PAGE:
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Cleaning of equipment and spaces to protect animals and staff

Explore the various aspects of keeping a veterinary practice clean.
Image of surgical equipment on a table.
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There is an immense amount of cleaning to do each day in a veterinary practice.

Hygiene is paramount to infection control, and with a large volume of unwell patients of varying vaccination status entering the clinic each day, it is vital that it is regularly and adequately disinfected.

The cages that animals are housed in will need at the very least, spot cleaning if they have an accident, plus cleaning at the end of the day.
But more often, an animal is moved between different cages at various points in their stay which means the enclosure must be cleaned each time to be hygienic for a new animal to enter.
An animal in hospital with gastroenteritis may vomit or have diarrhoea in their enclosure multiple times in a day. It is essential that this is thoroughly cleaned each time both for the recovery of that patient and for the avoidance of spreading infection.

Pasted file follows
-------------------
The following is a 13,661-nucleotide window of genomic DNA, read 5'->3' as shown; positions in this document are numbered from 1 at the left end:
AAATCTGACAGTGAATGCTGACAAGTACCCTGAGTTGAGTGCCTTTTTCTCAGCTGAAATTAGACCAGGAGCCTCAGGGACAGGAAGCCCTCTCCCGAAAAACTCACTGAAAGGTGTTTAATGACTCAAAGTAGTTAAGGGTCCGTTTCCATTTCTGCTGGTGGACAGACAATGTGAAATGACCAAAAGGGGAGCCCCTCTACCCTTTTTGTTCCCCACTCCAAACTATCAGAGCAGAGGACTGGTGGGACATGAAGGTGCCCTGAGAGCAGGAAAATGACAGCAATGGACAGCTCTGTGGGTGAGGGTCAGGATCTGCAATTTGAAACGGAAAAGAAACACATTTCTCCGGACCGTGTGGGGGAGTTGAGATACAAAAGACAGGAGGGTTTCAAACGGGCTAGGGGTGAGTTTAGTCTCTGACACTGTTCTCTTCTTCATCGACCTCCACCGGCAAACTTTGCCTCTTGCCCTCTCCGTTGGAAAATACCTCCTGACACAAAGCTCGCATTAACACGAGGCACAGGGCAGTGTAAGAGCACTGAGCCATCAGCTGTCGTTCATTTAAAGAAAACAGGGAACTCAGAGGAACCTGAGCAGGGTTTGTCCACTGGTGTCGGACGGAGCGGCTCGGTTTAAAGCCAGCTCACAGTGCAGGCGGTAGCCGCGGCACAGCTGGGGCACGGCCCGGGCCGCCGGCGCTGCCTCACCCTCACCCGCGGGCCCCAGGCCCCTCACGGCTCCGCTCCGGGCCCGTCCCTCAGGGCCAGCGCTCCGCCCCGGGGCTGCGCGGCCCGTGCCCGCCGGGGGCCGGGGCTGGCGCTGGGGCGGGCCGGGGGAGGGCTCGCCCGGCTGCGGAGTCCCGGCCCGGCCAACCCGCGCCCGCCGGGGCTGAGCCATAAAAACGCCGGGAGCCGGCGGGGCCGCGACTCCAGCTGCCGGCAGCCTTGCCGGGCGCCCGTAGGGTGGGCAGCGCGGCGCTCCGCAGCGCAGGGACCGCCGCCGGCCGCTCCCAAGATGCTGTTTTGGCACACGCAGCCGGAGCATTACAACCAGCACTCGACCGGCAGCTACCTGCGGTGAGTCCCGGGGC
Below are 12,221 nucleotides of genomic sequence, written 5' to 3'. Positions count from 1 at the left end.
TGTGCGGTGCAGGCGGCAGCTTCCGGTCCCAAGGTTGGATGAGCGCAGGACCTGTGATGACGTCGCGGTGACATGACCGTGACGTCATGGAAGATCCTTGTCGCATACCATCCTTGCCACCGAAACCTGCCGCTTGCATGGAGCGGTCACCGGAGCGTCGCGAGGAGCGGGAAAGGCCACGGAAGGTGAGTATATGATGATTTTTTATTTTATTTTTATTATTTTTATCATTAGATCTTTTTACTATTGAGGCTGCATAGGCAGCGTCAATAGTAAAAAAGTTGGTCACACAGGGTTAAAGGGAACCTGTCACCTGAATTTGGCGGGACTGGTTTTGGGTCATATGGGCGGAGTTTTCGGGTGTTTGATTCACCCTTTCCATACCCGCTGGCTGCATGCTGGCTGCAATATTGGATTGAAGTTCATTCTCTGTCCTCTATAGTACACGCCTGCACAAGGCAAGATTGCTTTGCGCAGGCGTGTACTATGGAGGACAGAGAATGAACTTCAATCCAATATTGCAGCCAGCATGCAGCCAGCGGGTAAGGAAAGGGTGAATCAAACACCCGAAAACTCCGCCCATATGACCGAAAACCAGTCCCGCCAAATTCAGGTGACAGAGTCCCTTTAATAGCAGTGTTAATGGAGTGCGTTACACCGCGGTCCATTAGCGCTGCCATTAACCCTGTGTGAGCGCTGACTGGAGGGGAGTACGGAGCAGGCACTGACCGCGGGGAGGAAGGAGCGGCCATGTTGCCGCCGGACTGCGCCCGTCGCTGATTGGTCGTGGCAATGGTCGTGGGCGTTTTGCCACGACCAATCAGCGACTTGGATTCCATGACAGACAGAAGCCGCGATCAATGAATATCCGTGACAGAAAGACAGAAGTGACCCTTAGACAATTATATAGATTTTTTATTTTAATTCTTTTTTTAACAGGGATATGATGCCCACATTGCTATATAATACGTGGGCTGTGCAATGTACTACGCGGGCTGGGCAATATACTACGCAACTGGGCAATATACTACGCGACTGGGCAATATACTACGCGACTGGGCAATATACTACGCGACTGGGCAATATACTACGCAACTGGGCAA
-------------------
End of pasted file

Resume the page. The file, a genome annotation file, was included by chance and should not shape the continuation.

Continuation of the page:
The floors in the waiting room, consult rooms, preparation areas, surgical areas, and kennels will need to be cleaned at least once a day, unless an animal has an accident of course, (dogs regularly urinate indoors at a vet clinic even when they would never do so at home), or when a patient with a suspected infectious disease is seen (e.g. kennel cough, gastroenteritis, ringworm).
The surgery room requires more substantial disinfection since it is imperative that no dust or particles are at risk of contaminating sterile surgical sites.

Different chemicals are used, depending on the item or area being cleaned, and the infection being controlled. This will mean that clinics have a variety of cleaning products for different uses, and some areas or items will even need cleaning with more than one of the chemicals.

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Careers in the Veterinary Industry

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